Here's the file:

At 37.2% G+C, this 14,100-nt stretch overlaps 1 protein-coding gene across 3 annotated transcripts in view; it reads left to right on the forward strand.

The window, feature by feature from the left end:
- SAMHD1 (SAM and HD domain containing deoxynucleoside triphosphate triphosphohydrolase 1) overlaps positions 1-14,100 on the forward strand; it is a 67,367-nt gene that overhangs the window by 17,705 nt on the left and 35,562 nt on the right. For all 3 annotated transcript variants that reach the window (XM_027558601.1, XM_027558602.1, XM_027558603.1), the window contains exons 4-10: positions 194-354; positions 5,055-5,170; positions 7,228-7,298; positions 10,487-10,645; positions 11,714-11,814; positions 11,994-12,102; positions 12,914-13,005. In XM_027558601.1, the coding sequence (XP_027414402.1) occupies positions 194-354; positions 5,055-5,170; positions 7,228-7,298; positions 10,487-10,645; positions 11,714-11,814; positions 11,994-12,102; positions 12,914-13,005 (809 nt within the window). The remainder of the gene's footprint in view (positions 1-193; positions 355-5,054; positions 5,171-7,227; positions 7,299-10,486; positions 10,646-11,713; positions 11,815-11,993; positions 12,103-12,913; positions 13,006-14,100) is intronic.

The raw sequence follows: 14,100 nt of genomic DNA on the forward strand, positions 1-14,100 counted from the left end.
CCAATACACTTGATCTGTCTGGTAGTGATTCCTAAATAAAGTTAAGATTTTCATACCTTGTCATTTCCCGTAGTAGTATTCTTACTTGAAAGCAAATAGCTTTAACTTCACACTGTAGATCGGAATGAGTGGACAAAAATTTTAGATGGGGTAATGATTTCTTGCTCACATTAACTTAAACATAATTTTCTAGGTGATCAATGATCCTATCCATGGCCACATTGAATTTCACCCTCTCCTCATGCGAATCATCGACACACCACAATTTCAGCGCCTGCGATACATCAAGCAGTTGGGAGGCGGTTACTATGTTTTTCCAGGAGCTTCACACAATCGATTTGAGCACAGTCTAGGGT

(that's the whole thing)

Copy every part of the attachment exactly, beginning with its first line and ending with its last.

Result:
At 37.2% G+C, this 14,100-nt stretch overlaps 1 protein-coding gene across 3 annotated transcripts in view; it reads left to right on the forward strand.

The window, feature by feature from the left end:
- SAMHD1 (SAM and HD domain containing deoxynucleoside triphosphate triphosphohydrolase 1) overlaps positions 1-14,100 on the forward strand; it is a 67,367-nt gene that overhangs the window by 17,705 nt on the left and 35,562 nt on the right. For all 3 annotated transcript variants that reach the window (XM_027558601.1, XM_027558602.1, XM_027558603.1), the window contains exons 4-10: positions 194-354; positions 5,055-5,170; positions 7,228-7,298; positions 10,487-10,645; positions 11,714-11,814; positions 11,994-12,102; positions 12,914-13,005. In XM_027558601.1, the coding sequence (XP_027414402.1) occupies positions 194-354; positions 5,055-5,170; positions 7,228-7,298; positions 10,487-10,645; positions 11,714-11,814; positions 11,994-12,102; positions 12,914-13,005 (809 nt within the window). The remainder of the gene's footprint in view (positions 1-193; positions 355-5,054; positions 5,171-7,227; positions 7,299-10,486; positions 10,646-11,713; positions 11,815-11,993; positions 12,103-12,913; positions 13,006-14,100) is intronic.

The raw sequence follows: 14,100 nt of genomic DNA on the forward strand, positions 1-14,100 counted from the left end.
CCAATACACTTGATCTGTCTGGTAGTGATTCCTAAATAAAGTTAAGATTTTCATACCTTGTCATTTCCCGTAGTAGTATTCTTACTTGAAAGCAAATAGCTTTAACTTCACACTGTAGATCGGAATGAGTGGACAAAAATTTTAGATGGGGTAATGATTTCTTGCTCACATTAACTTAAACATAATTTTCTAGGTGATCAATGATCCTATCCATGGCCACATTGAATTTCACCCTCTCCTCATGCGAATCATCGACACACCACAATTTCAGCGCCTGCGATACATCAAGCAGTTGGGAGGCGGTTACTATGTTTTTCCAGGAGCTTCACACAATCGATTTGAGCACAGTCTAGGGT